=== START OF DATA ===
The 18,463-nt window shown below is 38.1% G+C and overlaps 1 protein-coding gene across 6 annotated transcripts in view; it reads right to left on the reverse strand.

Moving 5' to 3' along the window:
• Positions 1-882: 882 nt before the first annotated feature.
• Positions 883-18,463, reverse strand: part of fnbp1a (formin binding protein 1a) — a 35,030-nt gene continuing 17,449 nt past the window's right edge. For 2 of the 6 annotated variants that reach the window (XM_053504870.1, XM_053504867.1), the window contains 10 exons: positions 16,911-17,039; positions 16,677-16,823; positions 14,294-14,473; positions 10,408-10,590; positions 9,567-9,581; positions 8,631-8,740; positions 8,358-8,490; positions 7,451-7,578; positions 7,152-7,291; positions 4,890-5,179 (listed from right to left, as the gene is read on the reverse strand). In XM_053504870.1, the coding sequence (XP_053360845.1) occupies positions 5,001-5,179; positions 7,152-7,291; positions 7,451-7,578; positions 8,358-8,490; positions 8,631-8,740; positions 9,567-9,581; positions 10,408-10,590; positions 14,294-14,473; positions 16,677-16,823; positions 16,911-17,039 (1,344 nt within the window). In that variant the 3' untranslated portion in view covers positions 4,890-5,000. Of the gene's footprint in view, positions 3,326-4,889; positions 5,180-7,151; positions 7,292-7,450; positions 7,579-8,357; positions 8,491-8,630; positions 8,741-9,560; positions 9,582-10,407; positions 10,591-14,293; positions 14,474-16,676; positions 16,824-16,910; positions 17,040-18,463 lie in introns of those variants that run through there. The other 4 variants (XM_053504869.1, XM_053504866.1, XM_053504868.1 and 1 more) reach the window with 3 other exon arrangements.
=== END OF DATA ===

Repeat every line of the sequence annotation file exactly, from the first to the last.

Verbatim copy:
The 18,463-nt window shown below is 38.1% G+C and overlaps 1 protein-coding gene across 6 annotated transcripts in view; it reads right to left on the reverse strand.

Moving 5' to 3' along the window:
• Positions 1-882: 882 nt before the first annotated feature.
• Positions 883-18,463, reverse strand: part of fnbp1a (formin binding protein 1a) — a 35,030-nt gene continuing 17,449 nt past the window's right edge. For 2 of the 6 annotated variants that reach the window (XM_053504870.1, XM_053504867.1), the window contains 10 exons: positions 16,911-17,039; positions 16,677-16,823; positions 14,294-14,473; positions 10,408-10,590; positions 9,567-9,581; positions 8,631-8,740; positions 8,358-8,490; positions 7,451-7,578; positions 7,152-7,291; positions 4,890-5,179 (listed from right to left, as the gene is read on the reverse strand). In XM_053504870.1, the coding sequence (XP_053360845.1) occupies positions 5,001-5,179; positions 7,152-7,291; positions 7,451-7,578; positions 8,358-8,490; positions 8,631-8,740; positions 9,567-9,581; positions 10,408-10,590; positions 14,294-14,473; positions 16,677-16,823; positions 16,911-17,039 (1,344 nt within the window). In that variant the 3' untranslated portion in view covers positions 4,890-5,000. Of the gene's footprint in view, positions 3,326-4,889; positions 5,180-7,151; positions 7,292-7,450; positions 7,579-8,357; positions 8,491-8,630; positions 8,741-9,560; positions 9,582-10,407; positions 10,591-14,293; positions 14,474-16,676; positions 16,824-16,910; positions 17,040-18,463 lie in introns of those variants that run through there. The other 4 variants (XM_053504869.1, XM_053504866.1, XM_053504868.1 and 1 more) reach the window with 3 other exon arrangements.